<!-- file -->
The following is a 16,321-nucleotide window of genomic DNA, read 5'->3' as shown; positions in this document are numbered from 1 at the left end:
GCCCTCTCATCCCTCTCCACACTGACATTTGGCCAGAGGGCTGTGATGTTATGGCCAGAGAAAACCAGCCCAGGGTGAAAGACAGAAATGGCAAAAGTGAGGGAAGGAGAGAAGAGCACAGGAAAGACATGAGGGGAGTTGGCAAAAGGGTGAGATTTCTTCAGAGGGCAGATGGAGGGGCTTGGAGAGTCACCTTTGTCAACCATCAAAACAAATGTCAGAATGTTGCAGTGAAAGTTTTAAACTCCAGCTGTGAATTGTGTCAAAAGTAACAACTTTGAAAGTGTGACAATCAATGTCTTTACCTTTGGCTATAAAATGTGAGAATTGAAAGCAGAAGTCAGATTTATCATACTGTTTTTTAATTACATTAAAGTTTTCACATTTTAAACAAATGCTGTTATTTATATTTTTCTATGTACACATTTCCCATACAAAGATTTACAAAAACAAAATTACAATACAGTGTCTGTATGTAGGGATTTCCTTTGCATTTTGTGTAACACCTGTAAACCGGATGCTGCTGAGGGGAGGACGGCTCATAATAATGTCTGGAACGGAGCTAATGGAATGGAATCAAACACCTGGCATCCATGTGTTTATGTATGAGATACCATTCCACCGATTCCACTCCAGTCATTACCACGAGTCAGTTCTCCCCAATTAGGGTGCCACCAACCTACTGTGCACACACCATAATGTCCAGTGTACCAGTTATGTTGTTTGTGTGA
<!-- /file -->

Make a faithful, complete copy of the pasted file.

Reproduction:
The following is a 16,321-nucleotide window of genomic DNA, read 5'->3' as shown; positions in this document are numbered from 1 at the left end:
GCCCTCTCATCCCTCTCCACACTGACATTTGGCCAGAGGGCTGTGATGTTATGGCCAGAGAAAACCAGCCCAGGGTGAAAGACAGAAATGGCAAAAGTGAGGGAAGGAGAGAAGAGCACAGGAAAGACATGAGGGGAGTTGGCAAAAGGGTGAGATTTCTTCAGAGGGCAGATGGAGGGGCTTGGAGAGTCACCTTTGTCAACCATCAAAACAAATGTCAGAATGTTGCAGTGAAAGTTTTAAACTCCAGCTGTGAATTGTGTCAAAAGTAACAACTTTGAAAGTGTGACAATCAATGTCTTTACCTTTGGCTATAAAATGTGAGAATTGAAAGCAGAAGTCAGATTTATCATACTGTTTTTTAATTACATTAAAGTTTTCACATTTTAAACAAATGCTGTTATTTATATTTTTCTATGTACACATTTCCCATACAAAGATTTACAAAAACAAAATTACAATACAGTGTCTGTATGTAGGGATTTCCTTTGCATTTTGTGTAACACCTGTAAACCGGATGCTGCTGAGGGGAGGACGGCTCATAATAATGTCTGGAACGGAGCTAATGGAATGGAATCAAACACCTGGCATCCATGTGTTTATGTATGAGATACCATTCCACCGATTCCACTCCAGTCATTACCACGAGTCAGTTCTCCCCAATTAGGGTGCCACCAACCTACTGTGCACACACCATAATGTCCAGTGTACCAGTTATGTTGTTTGTGTGA